Editors, Vineyard Gazette:

Congratulations to the entire eighth grade and Karl Nelson, their eighth grade science teacher, on bringing honor and distinction to the West Tisbury School.

The Boston Globe on Sept. 15 ranked West Tisbury School’s eighth grade as the highest performers in the entire state of Massachusetts on the MCAS science test.

Results such as these are evidence of hard work, the ability to motivate students to learn, and commitment to excellence. We have here data on student performance of which we all can be proud. Congratulations to Mr. Nelson and the students. They have earned all our applause.

Joel Weintraub

West Tisbury


Editors, Vineyard Gazette:

Last year at this time, flu shots obtained by our local health departments were limited. We were told that senior citizens need not apply, as our health departments did not order enough, and we would have to wait until later on into the winter. Needless to say, many of my friends had the flu and had no protection.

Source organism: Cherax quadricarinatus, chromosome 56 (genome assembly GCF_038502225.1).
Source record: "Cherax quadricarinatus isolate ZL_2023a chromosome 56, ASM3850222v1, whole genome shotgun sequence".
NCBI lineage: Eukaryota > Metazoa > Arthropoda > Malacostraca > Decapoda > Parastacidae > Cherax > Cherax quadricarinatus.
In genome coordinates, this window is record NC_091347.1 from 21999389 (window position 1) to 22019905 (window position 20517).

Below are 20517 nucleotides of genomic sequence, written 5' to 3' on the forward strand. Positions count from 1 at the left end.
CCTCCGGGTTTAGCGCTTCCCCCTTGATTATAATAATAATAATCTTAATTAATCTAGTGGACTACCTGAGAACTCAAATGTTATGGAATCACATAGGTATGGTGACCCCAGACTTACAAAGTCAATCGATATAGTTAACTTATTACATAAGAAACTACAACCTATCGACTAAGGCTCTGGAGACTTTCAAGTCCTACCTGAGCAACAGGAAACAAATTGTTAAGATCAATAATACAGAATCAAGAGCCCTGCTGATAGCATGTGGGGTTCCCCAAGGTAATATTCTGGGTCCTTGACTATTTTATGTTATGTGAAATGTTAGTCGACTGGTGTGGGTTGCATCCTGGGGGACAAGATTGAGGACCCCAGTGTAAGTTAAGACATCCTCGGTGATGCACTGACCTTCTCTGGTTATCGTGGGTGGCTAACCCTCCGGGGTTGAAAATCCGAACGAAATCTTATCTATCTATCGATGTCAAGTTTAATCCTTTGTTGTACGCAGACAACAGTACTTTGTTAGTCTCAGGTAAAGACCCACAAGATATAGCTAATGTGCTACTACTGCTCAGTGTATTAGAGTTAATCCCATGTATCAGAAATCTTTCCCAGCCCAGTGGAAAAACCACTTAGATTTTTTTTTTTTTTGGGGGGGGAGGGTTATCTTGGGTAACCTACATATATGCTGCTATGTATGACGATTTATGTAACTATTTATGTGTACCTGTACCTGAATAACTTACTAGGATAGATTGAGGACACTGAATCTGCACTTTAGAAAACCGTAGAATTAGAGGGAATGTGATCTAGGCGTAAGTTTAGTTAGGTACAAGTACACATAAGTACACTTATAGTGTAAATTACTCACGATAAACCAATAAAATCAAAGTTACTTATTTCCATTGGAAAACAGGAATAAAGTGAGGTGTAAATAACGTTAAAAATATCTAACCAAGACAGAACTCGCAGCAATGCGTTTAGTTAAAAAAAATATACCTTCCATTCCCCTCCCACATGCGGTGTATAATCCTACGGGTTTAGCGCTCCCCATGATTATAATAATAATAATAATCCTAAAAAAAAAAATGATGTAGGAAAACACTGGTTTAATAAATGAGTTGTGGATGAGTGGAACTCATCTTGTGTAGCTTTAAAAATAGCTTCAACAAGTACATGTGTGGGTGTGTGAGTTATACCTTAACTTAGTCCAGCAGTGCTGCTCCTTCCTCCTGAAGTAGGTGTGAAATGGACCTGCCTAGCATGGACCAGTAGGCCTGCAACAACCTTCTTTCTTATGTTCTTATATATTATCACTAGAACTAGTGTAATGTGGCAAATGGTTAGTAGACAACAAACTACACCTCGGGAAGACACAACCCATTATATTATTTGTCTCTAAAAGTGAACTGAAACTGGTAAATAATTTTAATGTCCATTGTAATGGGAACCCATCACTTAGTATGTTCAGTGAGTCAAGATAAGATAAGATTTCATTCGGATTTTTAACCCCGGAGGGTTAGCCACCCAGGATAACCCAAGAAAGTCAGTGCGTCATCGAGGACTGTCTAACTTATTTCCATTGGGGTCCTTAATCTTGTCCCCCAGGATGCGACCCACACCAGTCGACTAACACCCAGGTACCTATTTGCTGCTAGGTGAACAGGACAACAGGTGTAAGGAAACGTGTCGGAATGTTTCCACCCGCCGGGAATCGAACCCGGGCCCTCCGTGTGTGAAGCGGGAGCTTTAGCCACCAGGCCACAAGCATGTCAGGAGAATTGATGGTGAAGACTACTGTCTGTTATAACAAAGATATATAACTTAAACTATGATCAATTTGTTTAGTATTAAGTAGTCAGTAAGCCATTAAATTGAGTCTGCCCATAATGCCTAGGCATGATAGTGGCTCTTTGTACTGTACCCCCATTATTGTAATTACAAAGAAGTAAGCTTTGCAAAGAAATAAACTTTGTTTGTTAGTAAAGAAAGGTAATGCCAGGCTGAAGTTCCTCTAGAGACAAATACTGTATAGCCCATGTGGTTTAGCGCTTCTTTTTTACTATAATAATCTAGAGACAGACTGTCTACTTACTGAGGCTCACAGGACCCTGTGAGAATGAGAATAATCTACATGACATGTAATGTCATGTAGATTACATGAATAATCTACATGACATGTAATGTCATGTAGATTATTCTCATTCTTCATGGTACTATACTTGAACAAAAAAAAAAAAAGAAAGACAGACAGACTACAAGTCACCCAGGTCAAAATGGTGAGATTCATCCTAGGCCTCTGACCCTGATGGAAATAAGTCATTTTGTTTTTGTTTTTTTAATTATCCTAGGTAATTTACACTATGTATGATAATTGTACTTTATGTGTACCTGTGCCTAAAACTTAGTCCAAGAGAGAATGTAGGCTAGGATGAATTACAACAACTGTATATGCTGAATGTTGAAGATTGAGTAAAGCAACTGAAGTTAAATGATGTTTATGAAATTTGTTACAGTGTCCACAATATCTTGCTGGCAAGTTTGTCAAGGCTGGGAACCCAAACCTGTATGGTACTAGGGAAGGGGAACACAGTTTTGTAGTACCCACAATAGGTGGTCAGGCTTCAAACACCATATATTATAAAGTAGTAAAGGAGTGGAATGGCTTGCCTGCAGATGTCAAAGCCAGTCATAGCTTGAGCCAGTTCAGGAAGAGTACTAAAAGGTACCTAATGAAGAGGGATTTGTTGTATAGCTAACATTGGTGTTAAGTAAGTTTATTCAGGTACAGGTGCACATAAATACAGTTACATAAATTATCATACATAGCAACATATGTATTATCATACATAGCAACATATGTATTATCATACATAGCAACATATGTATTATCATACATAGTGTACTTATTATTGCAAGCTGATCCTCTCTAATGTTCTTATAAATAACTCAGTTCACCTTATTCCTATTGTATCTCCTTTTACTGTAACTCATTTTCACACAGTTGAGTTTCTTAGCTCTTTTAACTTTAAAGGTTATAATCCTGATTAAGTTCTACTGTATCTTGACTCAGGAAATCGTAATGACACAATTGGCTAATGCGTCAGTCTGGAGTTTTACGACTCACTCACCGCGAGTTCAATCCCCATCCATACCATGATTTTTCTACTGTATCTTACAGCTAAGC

I left for Florida in the middle of December to visit with my brother, and I was amazed that flu shots were available locally without any restrictions at Walgreens, CVS, Wal-Mart, etc. Evidently their ability to secure flu shots was much more efficient than our local health departments.

To my knowledge, there has been no public announcement on the Vineyard as to when flu shots would be available here. Yet when I was in Falmouth last week, Wal-Mart and Walgreens were advertising that they had the flu shots for distribution to their customers at the end of this month.